Whenever my skeptical aunt was underwhelmed by somebody’s claim of having made an earth-shattering discovery, she’d make the sardonic aside “Beh! Ha fatto la scoperta di Cristoforo Colombo.” (“Eh! He made the discovery of Christopher Columbus.”) Well yesterday, which just happened to be Columbus Day, I was similarly underwhelmed by my discovery in the fridge of a pork roast that had reached its use-by date. First off, it meant that I would have to abandon the pasta recipe I had planned on for today’s post. Moreover, I had already done my shopping for the day and wasn’t up for a return trip to the market to look for any special ingredients that might be required by a pork-roast recipe.
One problem led to another this weekend, which eventually led to cancelling a dinner party and leaving me with a bunch of potatoes and a plethora of chicken thighs. The problematic weekend also took its toll on writing a post for this blog, which I wasn’t able to get to until today.
After all the drama, I really wasn’t up to cooking last night but needed to put those spuds and thighs to good use. It’s at times like these that I turn to reliable favorites among my cookbooks for a no-brainer recipe requiring minimal prep and cleanup. It didn’t take me long to find one that met these requirements: Baked Chicken with Potatoes and Lemon. It’s from Michele Scicolone’s 1,000 Italian Recipes, one of the most comprehensive and dependable collection of Italian dishes there is.
For my last birthday, a dear friend gifted me with a subscription to the New York Times “Cooking” website. Although I had been tempted to subscribe, given my ever-growing number of cookbooks, I doubt that I would have ever done so on my own. For the last few months, however, prompted by the site’s daily email updates, I’ve become a frequent visitor and have grown even more grateful for the gift.
Sunflowers brought home by husband from our local farmers market evoked intimations of Tuscany that motivated me to prepare the subject of today’s post, peposo, a peppery Tuscan beef stew with a long history.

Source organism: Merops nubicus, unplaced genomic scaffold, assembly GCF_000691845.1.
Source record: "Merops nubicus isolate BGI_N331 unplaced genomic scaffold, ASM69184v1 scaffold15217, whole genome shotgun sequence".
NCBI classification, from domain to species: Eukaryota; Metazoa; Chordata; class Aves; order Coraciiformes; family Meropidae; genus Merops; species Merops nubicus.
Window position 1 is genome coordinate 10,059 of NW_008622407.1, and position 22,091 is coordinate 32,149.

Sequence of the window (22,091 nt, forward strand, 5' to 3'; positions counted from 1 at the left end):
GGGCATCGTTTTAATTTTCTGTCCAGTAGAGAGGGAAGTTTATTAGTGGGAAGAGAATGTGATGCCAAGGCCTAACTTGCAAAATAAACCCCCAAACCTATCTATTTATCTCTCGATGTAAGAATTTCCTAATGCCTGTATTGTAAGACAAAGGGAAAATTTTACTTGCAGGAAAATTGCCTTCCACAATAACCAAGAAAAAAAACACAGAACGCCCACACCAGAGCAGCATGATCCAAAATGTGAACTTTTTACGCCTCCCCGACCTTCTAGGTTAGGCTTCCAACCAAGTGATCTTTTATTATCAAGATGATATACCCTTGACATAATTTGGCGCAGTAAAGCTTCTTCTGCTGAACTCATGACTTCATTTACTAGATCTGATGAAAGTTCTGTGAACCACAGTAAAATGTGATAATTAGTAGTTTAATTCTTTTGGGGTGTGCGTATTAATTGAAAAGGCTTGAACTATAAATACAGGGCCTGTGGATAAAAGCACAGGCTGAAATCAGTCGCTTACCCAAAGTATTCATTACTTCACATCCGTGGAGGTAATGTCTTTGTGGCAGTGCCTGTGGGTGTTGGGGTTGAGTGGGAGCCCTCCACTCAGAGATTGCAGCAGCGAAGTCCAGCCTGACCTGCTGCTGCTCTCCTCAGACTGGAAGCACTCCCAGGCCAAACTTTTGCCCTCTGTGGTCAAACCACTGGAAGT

About four months ago, my better half sent me a link to a recipe for “Jamie Oliver’s Eggplant Parmesan.” It took me to an adaptation of the British chef’s version of the dish by Marian Burros, who substituted roasting for Oliver’s grilling of the eggplant. When I make this dish again, I will probably opt for grilling, since the roasting method required a lot of coaxing to render the eggplant slices “golden brown.” After 10 minutes in the oven, the slices had only the slightest shade of brown; even after an additional 5 minutes, I had to resort to broiling to give them some color. Eventually, however, after almost 30 minutes of roasting, the eggplant acquired sufficient color for me to consider them done.
In this post Julia Child era of cookbooks penned by celebrity chefs or celebrities posing as chefs, it’s heartening to return to books researched and written by cooks whom I regard as culinary scholars–writers who took up the gauntlet from Julia, writers like Paula Wolfert, Nancy Harmon Jenkins, Fred Plotkin, and Lynne Rossetto Kasper, the source for today’s recipe. If you’re thinking that “scholarly” means “dry and dull,” just pick up one of these authors’ books and you’ll find just the opposite.
“Delicious simply” perfectly describes the pan-grilled pork chops from Mark Bittman’s best-selling tome How to Cook Everything. The recipe epitomizes simple cooking that exploits salt, fat, acid, and heat to yield some of the best pork chops I’ve ever had. Indeed, after preparing this dish, I better understand the popularity of Samin Nasrat’s award-winning Netflix series eponymously named for the same culinary elements.
In a house with a kitchen dominated by two women, one Sicilian (my mother), the other Neapolitan (my aunt), it was rare that my father took to the stove. Born around Naples and coming to the States when he was around 10 years old, he only cooked twice that I remember. And only once did he share a recipe with me. (I can’t remember why but no one else was at home.) It was a recipe so simple that he must have leaned it as a child back in his home town, Cappacio, in the province of Salerno.
Serendipity triggered this post. A few weeks ago, a loyal reader in a comment recommended Mario Batali’s 2005 cookbook, Molto Italiano, averring it to be his best ever. I ordered a used copy of it online, and on the day it arrived in the mail, my supermarket had a half-price sale on pork that made a 4.3 perfectly butchered shoulder roast irresistible. This confluence of events ultimately led me to a recipe in Batali’s book for “Braised Pork Black Rooster.” The barnyard moniker derives from the Gallo Nero, Italian for “black rooster,” the emblem of the consortium for Chianti Classico, the wine called for in the recipe. Given my predilection for Chianti, I simply had to make this dish.
Perhaps the most classic pasta from Puglia, orecchiette, Italian for “little ears,” provide the perfect shape for one of the region’s most popular dishes, Orecchiette with Broccoli Rabe and Sausage. Italian food authority Michelle Scicolone explains why in her Williams Sonoma cookbook, Essentials of Italian: “As you toss, both ingredients [broccoli rabe and sausage] become trapped in the hollows of the ear-shaped pasta, making every bite wonderfully flavorful.”